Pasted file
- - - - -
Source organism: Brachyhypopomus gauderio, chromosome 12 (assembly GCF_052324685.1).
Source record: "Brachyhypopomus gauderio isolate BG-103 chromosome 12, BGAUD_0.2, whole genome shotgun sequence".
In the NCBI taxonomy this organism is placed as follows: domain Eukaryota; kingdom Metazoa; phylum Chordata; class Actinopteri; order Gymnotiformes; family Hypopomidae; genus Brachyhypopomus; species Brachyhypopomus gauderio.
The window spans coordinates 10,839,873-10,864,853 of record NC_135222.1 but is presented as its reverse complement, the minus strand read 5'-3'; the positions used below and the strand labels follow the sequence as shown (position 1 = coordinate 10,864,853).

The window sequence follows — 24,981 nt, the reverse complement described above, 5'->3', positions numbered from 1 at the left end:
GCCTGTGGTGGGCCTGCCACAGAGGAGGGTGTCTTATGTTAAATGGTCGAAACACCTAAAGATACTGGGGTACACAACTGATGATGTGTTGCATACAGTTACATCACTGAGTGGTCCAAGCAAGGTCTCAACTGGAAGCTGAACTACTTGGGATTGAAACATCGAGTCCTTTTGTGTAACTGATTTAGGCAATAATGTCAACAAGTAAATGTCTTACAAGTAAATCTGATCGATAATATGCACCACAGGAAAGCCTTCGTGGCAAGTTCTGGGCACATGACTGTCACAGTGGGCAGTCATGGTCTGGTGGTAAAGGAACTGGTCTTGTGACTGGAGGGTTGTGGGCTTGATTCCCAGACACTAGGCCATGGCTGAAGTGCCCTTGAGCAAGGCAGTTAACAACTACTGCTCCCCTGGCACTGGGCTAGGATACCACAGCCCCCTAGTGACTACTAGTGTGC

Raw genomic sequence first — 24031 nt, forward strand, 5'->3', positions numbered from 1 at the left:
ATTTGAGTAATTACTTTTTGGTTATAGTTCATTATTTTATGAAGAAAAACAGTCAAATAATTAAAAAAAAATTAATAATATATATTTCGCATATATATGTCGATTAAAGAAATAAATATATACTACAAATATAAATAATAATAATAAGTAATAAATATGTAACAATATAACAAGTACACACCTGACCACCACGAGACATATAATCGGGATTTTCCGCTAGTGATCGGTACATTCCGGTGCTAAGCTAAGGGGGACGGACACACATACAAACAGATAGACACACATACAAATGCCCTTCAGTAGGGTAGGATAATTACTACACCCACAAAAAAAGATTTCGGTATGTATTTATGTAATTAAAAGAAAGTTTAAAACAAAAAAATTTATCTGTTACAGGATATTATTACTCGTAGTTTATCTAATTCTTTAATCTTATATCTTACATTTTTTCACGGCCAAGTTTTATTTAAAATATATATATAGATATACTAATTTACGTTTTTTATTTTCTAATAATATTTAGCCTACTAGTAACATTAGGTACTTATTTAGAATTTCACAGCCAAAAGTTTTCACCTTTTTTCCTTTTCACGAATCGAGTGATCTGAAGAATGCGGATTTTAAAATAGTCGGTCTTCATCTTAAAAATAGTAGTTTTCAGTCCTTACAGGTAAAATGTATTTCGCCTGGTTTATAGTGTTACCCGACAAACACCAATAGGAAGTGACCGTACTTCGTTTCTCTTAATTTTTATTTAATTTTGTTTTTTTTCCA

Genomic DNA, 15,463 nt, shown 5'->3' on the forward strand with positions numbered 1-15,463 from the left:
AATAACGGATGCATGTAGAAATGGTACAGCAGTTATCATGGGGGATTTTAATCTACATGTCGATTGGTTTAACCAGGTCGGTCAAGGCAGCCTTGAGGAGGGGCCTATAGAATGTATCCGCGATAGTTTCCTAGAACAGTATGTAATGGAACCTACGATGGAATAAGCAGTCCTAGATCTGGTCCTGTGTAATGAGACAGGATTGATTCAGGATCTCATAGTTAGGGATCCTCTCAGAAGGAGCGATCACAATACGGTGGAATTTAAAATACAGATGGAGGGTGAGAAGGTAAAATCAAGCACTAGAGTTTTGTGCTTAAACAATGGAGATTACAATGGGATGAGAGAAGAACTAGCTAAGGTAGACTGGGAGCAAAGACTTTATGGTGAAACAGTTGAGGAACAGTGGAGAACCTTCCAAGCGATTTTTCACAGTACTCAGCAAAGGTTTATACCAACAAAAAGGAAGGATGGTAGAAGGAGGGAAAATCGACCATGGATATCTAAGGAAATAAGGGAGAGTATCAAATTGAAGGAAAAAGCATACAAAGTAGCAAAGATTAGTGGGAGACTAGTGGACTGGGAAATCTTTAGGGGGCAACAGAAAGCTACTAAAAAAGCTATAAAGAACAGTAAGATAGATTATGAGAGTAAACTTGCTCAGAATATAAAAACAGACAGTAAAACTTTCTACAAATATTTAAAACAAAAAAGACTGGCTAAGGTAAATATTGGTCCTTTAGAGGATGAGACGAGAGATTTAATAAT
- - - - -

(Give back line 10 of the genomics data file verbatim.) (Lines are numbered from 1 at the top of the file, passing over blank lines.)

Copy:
AATAACGGATGCATGTAGAAATGGTACAGCAGTTATCATGGGGGATTTTAATCTACATGTCGATTGGTTTAACCAGGTCGGTCAAGGCAGCCTTGAGGAGGGGCCTATAGAATGTATCCGCGATAGTTTCCTAGAACAGTATGTAATGGAACCTACGATGGAATAAGCAGTCCTAGATCTGGTCCTGTGTAATGAGACAGGATTGATTCAGGATCTCATAGTTAGGGATCCTCTCAGAAGGAGCGATCACAATACGGTGGAATTTAAAATACAGATGGAGGGTGAGAAGGTAAAATCAAGCACTAGAGTTTTGTGCTTAAACAATGGAGATTACAATGGGATGAGAGAAGAACTAGCTAAGGTAGACTGGGAGCAAAGACTTTATGGTGAAACAGTTGAGGAACAGTGGAGAACCTTCCAAGCGATTTTTCACAGTACTCAGCAAAGGTTTATACCAACAAAAAGGAAGGATGGTAGAAGGAGGGAAAATCGACCATGGATATCTAAGGAAATAAGGGAGAGTATCAAATTGAAGGAAAAAGCATACAAAGTAGCAAAGATTAGTGGGAGACTAGTGGACTGGGAAATCTTTAGGGGGCAACAGAAAGCTACTAAAAAAGCTATAAAGAACAGTAAGATAGATTATGAGAGTAAACTTGCTCAGAATATAAAAACAGACAGTAAAACTTTCTACAAATATTTAAAACAAAAAAGACTGGCTAAGGTAAATATTGGTCCTTTAGAGGATGAGACGAGAGATTTAATAAT